Richmond Dental and Medical Visits UNC School of Dentistry and the SHAC Clinic

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On the heels of the company’s recent gifts to endow student-run clinics and international service trips, the team from Richmond headed to Chapel Hill to visit the University of North Carolina’s School of Dentistry and see its fabled "SHAC" clinic.

Short for Student Health Action Coalition, SHAC clinics abound at UNC, first starting with the Schools of Medicine and Dentistry 50 years ago. The clinic gives School of Dentistry DDS and hygiene degree candidates the opportunity for hands-on learning and providing much-needed oral care to traditionally underserved populations from Chapel Hill, Carrboro, Orange County, and the surrounding region. SHAC is one of 50 clinics in 37 North Carolina counties where dental students volunteer their services, ranging from examinations to cleanings, fillings, and extractions.

According to Dean Scott De Rossi, students and faculty oral health services to the community amounted to more than $3.6 million of in-kind dental care to the people of the state of North Carolina in 2017. The SHAC clinic alone delivered more than $150,000 in free dental services to North Carolinians last year. Dean De Rossi explained that the SHAC clinic at the school of dentistry is entirely student-run, with supervision from faculty and adjunct faculty, the latter largely composed of Triangle-area School of Dentistry alumni.

A trio of the SHAC clinic’s student coordinators, Marc Gonzalez, Caitlin Burgess, and Damian Slaczka, along with Dr. Allen Samuelson from the School of Dentistry, met with the Richmond delegation, including George Hargrove, Deanna Lessard, and Fran Eskew from the sales and marketing team, to explain how the SHAC clinic operates. Each year, third- and fourth-year students from each of the dental school’s four classes apply for 15 coveted student coordinator slots. These coordinators serve as the clinic administrators, ensuring proper patient service and flow.

The SHAC clinic is basically a pop-up clinic, held in the School of Dentistry’s normal operating clinic. SHAC operates on Wednesday evenings, from 6-9 pm, attracting patients largely from word-of-mouth and social media efforts. The clinic hours are held 10 times in the fall semester, 10 times in the spring, and another five occasions during the school’s summer session, for a total of 25 clinic offerings. While a total of 30 student and faculty volunteers comprise the SHAC dental clinic’s team each Wednesday night, different classes and groups have different responsibilities. First-year students handle patient intake and clinical flow; second-years typically run x-rays, while third-years actually perform extractions. Seasoned faculty, both full-time and adjunct, perform more complex and emergency procedures.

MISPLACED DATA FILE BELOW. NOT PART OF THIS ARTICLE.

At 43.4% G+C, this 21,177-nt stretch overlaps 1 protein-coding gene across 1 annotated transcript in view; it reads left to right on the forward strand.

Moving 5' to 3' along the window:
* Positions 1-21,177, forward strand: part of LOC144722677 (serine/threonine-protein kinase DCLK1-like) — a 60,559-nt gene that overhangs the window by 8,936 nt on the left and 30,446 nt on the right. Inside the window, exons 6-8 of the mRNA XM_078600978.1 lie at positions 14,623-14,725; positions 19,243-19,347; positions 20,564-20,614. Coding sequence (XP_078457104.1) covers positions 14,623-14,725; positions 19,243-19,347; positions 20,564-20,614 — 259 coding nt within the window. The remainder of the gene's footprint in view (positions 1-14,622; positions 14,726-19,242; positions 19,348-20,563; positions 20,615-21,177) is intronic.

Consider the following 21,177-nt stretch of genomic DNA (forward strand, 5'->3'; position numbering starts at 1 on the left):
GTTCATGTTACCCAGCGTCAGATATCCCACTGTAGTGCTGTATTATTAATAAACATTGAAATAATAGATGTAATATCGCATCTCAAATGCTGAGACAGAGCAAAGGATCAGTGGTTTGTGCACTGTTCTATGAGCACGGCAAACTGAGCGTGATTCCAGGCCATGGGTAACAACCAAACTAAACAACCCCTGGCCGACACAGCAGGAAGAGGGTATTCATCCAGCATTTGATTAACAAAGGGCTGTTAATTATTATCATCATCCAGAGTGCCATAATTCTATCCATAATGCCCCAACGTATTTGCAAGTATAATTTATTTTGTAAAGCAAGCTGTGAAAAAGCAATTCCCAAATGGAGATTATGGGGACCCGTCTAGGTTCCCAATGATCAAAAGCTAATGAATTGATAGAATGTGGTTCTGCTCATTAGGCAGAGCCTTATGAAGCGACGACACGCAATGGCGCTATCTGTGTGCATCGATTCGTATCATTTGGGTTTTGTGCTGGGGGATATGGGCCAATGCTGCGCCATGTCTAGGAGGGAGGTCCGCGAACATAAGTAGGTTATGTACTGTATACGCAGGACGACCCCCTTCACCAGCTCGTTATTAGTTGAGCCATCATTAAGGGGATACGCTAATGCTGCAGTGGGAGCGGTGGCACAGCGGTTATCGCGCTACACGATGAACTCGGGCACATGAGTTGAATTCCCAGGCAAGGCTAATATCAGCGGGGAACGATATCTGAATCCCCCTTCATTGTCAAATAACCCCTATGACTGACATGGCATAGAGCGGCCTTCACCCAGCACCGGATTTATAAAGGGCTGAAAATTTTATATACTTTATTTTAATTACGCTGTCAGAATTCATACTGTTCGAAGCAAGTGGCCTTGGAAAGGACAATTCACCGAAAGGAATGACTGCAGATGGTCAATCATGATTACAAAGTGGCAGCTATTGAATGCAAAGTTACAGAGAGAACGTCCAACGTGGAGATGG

Each Wednesday SHAC typically attracts between 35 and 60 potential patients. With the resources available, the students are able to select up to 15 each evening, by lottery, prioritized according to triage for acuteness and severity of need. All treatments provided at SHAC are free of charge, and the students also create electronic dental records (EDR) for each patient. In the next couple of years, the patient EDR should merge with the those of the universities standard operating clinics in dentistry and medicine.

Ultimately, the SHAC clinic offers select students the opportunity to practice dentistry with different demographics and income strata represented in the SHAC patient population. Perhaps most importantly, according to our student hosts, the SHAC clinic sets a tone for the careers of these future dentists and hygienists, ingraining in them a dedication to public service and the role of dental professionals in improving public health among traditionally underserved communities.

Richmond Dental and Medical is proud to support the students and faculty of the SHAC clinic at the UNC School of Dentistry, through donations from the Barnhardt Foundation and in-kind gifts of dental supplies. We are thrilled to sustain the SHAC clinic for the benefit of both future generations of dental professionals practicing in North Carolina and beyond, as well as the people of North Carolina who benefit from the compassionate, skilled treatment provided by UNC students and faculty.